We go out, we take a card where we've destroyed the chip,
and we have no difficulty using it somewhere.
After Professor Anderson began raising his objections,
Egg experienced a dramatic change of heart,
admitting they'd made a mistake.
All charges were dropped.
For Jane, it was a final vindication.
I actually went to court and I was acquitted.
I was a bit hysterical, as you can imagine I would be.
There was people in the court that I didn't even know coming up and hugging me.
Despite eventually having the charges against her dropped
and being reinstated in her job,
Jane received no direct apology from either the police or Egg.
If I'd been found guilty, I could have gone to prison.
I would have lost my job.
It would have meant my family...
Their lives were tipped upside down as well.
You know, I am still Mum but I could be Mum with a criminal record.
You'd never get insurance, things like that.
Nobody would look at you.
Everyone would walk past you and think,
"You're just a criminal. You're no better than anyone else."
They just presumed I was a criminal,
they were just going down that angle, I'd committed that fraud.
Nobody else had committed that fraud because cloning, chip and PIN fraud,
and things like that, doesn't happen in their eyes. But it does.
After complaining to the Financial Ombudsman,
Egg paid her £772 back,
adding a £500 payment for any inconvenience caused.
Given what she went through, if this had happened in the USA,
the damages would have been in seven figures.
Why should the police intervene like this in a civil dispute?
It's completely wrong, and it's completely bizarre.
All I've ever wanted was an apology and for them to admit they got it wrong.
That's all I've ever wanted.
I just want to know why.
Why could they get it so wrong?
James, you're from Which?, the consumer magazine.
Just how big a problem are phantom withdrawals and credit card fraud?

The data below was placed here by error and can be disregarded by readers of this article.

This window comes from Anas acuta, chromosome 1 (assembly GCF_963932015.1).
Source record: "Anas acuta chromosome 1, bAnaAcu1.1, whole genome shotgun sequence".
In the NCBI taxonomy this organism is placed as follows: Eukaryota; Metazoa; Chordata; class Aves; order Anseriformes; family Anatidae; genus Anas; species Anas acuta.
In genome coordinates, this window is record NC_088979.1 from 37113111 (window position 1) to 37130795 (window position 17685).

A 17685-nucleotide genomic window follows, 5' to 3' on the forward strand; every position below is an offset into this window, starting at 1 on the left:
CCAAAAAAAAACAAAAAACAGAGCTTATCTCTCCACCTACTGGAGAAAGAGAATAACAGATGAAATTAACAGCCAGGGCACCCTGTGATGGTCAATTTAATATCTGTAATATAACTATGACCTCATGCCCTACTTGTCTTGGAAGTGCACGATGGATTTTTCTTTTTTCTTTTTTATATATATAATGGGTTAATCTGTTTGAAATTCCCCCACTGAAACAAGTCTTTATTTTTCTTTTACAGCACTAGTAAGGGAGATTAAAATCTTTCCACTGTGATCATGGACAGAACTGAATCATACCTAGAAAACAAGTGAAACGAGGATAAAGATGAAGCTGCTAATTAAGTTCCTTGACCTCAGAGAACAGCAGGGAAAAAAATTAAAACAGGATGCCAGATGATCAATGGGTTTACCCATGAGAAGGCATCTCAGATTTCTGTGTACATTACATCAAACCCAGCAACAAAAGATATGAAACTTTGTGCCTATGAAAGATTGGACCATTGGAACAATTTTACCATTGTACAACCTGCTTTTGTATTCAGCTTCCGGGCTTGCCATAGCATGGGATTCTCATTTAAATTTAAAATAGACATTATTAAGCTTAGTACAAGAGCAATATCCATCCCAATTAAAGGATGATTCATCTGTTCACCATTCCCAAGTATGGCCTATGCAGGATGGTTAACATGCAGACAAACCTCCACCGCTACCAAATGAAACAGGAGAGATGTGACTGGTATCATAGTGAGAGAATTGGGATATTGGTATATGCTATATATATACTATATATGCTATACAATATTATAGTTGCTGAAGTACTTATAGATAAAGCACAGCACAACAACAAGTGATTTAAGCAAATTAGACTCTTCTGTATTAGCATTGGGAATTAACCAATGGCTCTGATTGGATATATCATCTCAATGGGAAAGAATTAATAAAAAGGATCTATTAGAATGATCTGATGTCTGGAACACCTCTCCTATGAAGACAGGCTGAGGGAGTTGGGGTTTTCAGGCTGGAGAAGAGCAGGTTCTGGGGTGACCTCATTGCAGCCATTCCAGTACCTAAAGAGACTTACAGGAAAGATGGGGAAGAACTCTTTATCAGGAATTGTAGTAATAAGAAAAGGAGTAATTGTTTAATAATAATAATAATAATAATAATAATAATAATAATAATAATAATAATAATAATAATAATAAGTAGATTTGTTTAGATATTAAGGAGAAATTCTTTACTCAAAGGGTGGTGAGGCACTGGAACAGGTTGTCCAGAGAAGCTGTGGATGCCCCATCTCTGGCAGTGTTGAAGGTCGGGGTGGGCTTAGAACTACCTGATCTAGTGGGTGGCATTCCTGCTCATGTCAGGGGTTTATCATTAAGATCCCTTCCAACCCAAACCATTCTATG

Card fraud is a massive problem.
There's hundreds of millions of pounds' worth of card fraud
being committed every year in the UK,
but consumers usually get their money back.
The tricky cases are the ones where the right PIN is used
and banks are increasingly saying that must have been the consumer's fault.
They must have been negligent in some way.
But actually that's not always the case. In fact, it usually isn't.
One of the things that we've seen a real increase on in recent years
That's where organised gangs actually go into crowded places,
look over people's shoulders, see them typing in their PIN,
then later they try and intercept the card, maybe steal it from a bag,
then take cash out the cash point later on.
In those cases, obviously the right card's being used, the right PIN is being used,
and yet the customer's done nothing wrong.
If that's on the increase what's the advice?
You've got to be really careful
when you're doing any debit or credit card transactions these days.
Actually shield your PIN number as you're typing it in.
Never hand your card over to the person behind the till.
There's no need to. You can put your card into the machine yourself.
Then of course shred all your paperwork at home.
Take the normal precautions to protect yourself against fraud.
If you do that it's hard for a bank to claim you're negligent.
If somebody spots what they believe to be a fraudulent transaction
on their bank or their credit card statement, what's your advice?
Call your bank straightaway and say, "This wasn't me.
"These transactions weren't me. I need my money back."
If there's any problem and they don't refund you immediately, make a complaint.
Mark the letter clearly to the complaints department.
If you don't get the response you want, take it to the Financial Ombudsman Service,
where you'll get an independent set of eyes looking over your case.
Like I say, the law's on your side here
and you should end up getting your money back.
It's one of the fastest-growing industries in the world
and in the UK it's worth over £3 billion a year.
But for all its success, the computer gaming business
is fighting a desperate battle of its own against the counterfeiters.
You see, by using illegal pirating devices like this,
the fakers are making money out of the talent and hard work of others.
Good morning, ladies and gentlemen.